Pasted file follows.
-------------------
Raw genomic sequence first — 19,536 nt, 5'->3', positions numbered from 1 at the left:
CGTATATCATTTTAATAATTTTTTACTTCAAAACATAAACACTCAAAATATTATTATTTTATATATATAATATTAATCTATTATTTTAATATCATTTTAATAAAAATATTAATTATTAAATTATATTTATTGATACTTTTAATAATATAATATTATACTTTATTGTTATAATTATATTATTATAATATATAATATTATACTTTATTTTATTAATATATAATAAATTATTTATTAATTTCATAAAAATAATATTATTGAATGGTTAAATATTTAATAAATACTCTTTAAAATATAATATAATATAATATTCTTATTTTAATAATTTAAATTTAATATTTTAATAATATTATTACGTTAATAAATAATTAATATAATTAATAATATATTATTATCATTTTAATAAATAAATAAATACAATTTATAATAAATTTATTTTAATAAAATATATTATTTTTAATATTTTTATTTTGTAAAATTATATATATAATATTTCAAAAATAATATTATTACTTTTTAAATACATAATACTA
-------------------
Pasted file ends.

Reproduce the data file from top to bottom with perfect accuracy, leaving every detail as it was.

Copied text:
Raw genomic sequence first — 19,536 nt, 5'->3', positions numbered from 1 at the left:
CGTATATCATTTTAATAATTTTTTACTTCAAAACATAAACACTCAAAATATTATTATTTTATATATATAATATTAATCTATTATTTTAATATCATTTTAATAAAAATATTAATTATTAAATTATATTTATTGATACTTTTAATAATATAATATTATACTTTATTGTTATAATTATATTATTATAATATATAATATTATACTTTATTTTATTAATATATAATAAATTATTTATTAATTTCATAAAAATAATATTATTGAATGGTTAAATATTTAATAAATACTCTTTAAAATATAATATAATATAATATTCTTATTTTAATAATTTAAATTTAATATTTTAATAATATTATTACGTTAATAAATAATTAATATAATTAATAATATATTATTATCATTTTAATAAATAAATAAATACAATTTATAATAAATTTATTTTAATAAAATATATTATTTTTAATATTTTTATTTTGTAAAATTATATATATAATATTTCAAAAATAATATTATTACTTTTTAAATACATAATACTA